• Substance abuse or addiction. Alcohol or drugs may be accessed as a means to improve sleep or relaxation, or they may be indicative of the impulsive nature of the person with ADD.

Adults with ADD may have trouble staying at a job for very long, resulting in job-hopping and lower income potential and career satisfaction. The inability to control impulsive behaviors can lead to alcohol abuse, accidents, unsafe sexual practices, and multiple marriages.

Co-occurring ADD and Alcohol Addiction 

A dual diagnosis exists when there is a mental health disorder, such as ADD, and a co-occurring substance use disorder. In many instances, the individual develops a substance use disorder in response to the mental health issue. They may begin to use alcohol as a means of reducing the effects of the ADD by its relaxant properties.

Unfortunately, some individuals may find their tolerance to alcohol increasing, leading to higher consumption of the substance in hopes of experiencing the initial calming effects. As consumption increases, the possibility for developing an alcohol use disorder increases as well.

Adults with ADD and alcohol addiction will find they have increased the suffering, as alcoholism has its own set of highly impairing features. The co-occurring disorders have the potential to cause serious disruption in daily functioning, and mounting consequences can result in the addition of an addition mental health disorder developing, such as depression or anxiety. For these reasons it is imperative that someone struggling with Add and alcohol addiction seek out the professional help that a dual diagnosis recovery program can provide.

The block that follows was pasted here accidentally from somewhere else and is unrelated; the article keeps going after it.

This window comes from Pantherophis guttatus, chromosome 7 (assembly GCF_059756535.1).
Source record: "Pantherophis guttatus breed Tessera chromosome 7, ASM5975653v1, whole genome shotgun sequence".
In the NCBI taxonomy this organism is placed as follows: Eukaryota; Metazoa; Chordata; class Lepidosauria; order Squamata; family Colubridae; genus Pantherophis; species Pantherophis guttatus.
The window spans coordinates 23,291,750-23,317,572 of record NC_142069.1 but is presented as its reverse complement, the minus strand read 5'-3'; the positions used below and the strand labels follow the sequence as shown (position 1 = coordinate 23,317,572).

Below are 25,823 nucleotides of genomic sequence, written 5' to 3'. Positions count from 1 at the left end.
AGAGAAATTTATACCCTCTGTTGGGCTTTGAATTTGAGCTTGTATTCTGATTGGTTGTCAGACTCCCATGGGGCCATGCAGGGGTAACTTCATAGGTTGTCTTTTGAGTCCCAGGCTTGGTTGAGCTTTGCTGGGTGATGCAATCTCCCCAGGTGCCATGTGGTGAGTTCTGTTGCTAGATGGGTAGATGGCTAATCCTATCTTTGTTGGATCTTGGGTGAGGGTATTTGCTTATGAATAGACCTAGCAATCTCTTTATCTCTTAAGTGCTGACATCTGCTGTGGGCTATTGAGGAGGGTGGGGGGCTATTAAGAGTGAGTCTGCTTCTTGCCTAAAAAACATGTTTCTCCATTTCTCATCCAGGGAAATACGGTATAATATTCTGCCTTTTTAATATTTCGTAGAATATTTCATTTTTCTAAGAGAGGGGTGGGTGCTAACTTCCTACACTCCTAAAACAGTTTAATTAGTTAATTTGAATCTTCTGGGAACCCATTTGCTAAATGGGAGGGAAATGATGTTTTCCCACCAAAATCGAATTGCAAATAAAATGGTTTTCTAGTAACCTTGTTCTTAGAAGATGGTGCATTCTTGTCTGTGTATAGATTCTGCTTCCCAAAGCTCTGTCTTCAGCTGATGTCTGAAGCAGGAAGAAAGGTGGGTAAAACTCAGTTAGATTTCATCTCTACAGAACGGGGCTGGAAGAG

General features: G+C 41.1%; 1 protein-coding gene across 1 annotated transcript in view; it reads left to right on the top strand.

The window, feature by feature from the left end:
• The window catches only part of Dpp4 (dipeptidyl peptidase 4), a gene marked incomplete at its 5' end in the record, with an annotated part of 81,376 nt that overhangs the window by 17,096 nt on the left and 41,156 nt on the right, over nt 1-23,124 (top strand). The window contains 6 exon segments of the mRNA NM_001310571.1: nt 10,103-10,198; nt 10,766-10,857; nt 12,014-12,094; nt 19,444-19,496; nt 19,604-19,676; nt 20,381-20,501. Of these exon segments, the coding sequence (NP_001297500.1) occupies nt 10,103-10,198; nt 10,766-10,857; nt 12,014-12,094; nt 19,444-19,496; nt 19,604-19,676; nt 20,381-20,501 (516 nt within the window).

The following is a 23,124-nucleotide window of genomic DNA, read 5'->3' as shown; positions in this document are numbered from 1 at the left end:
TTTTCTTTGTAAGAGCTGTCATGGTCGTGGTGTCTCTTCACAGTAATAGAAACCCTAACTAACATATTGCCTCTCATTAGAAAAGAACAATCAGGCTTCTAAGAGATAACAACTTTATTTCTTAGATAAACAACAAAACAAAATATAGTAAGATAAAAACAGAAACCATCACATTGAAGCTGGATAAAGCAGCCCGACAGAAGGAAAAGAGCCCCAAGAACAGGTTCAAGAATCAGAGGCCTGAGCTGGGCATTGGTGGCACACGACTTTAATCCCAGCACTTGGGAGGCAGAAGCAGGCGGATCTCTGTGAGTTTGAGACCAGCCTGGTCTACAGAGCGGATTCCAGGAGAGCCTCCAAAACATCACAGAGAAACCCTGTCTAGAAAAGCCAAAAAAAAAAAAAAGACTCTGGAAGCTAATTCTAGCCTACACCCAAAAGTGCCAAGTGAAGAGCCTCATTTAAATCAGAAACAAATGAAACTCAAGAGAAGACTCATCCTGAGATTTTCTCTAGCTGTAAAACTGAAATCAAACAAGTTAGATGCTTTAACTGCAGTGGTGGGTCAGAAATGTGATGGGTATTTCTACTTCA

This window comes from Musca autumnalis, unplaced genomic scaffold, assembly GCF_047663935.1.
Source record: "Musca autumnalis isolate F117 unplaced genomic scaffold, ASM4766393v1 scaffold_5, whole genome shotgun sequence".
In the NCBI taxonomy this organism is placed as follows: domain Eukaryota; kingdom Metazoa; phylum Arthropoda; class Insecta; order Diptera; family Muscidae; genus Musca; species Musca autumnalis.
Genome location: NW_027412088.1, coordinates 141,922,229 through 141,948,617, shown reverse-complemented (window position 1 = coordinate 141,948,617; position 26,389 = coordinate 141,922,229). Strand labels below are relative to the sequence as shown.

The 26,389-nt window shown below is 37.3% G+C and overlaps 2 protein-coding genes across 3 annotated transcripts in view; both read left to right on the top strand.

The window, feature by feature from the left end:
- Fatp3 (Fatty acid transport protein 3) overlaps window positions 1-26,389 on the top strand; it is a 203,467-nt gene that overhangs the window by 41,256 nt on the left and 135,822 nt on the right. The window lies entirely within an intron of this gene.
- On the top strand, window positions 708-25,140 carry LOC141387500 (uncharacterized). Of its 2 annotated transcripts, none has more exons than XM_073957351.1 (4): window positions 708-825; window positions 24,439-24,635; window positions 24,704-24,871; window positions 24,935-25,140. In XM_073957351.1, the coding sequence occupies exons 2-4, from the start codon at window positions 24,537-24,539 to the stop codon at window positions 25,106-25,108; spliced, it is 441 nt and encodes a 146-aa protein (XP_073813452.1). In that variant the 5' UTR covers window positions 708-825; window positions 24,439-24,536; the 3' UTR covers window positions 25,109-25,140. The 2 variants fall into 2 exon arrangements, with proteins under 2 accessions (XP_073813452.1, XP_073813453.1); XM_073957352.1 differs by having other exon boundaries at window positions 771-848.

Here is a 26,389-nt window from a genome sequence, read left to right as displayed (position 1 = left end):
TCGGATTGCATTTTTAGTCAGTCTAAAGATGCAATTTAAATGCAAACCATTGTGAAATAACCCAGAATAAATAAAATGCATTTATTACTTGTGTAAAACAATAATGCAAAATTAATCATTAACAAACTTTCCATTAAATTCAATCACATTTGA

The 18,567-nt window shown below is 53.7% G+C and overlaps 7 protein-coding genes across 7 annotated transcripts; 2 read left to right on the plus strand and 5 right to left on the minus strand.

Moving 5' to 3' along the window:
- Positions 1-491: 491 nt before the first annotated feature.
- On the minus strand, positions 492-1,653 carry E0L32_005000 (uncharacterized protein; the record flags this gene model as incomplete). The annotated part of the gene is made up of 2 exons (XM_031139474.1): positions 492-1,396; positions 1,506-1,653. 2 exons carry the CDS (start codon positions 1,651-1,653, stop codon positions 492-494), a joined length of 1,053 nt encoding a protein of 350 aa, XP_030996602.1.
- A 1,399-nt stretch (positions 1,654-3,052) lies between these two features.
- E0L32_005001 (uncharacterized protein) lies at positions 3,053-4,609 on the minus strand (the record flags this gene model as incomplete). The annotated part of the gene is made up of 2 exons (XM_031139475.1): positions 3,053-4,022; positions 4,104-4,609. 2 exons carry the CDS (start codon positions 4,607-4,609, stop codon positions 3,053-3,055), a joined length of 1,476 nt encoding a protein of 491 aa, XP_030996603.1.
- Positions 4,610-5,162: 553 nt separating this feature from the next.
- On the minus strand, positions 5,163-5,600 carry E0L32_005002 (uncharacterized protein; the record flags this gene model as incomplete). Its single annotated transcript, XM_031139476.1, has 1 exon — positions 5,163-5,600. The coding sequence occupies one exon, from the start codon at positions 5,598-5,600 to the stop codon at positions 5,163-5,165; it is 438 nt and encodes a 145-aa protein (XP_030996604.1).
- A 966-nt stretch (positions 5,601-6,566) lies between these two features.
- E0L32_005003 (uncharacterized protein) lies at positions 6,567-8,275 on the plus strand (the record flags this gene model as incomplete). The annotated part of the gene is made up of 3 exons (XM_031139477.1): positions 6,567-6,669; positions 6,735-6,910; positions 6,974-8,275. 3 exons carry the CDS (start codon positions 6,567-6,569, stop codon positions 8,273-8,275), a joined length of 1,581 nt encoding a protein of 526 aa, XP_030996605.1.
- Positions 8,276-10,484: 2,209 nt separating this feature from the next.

Treatment for ADD and Alcohol Addiction Co-Occurring Disorders

Recovery will begin with a thorough evaluation of both the alcohol use disorder and the ADD, from which a customized treatment plan will emerge. Comprehensive dual diagnosis treatment involves combining several therapeutic elements that will address both disorders simultaneously. These include:

  • Medical detox. The first step in recovery is a medically supervised detox and withdrawal period. This will allow the individual to rid the body of the ethyl alcohol while under the close supervision of an expert detox team. Alcohol detox can be unpredictable, so for this reason detox and withdrawal should be monitored by a detox professional.
  • Cognitive behavioral therapy. CBT can help modify irrational thinking that is common with individuals with ADD. These irrational thoughts may include may include black-or-white thinking, catastrophic thinking, personalization, and an over-emphasis on negative thoughts. By making adjustments in the cognitive thought process, the negative behaviors are reduced. CBT can also help the individual respond differently to triggers that formerly resulted in alcohol misuse.
  • Group therapy. Small group settings led by a therapist can help encourage participants to share their experiences and personal stories, which can engender mutual peer support while in treatment.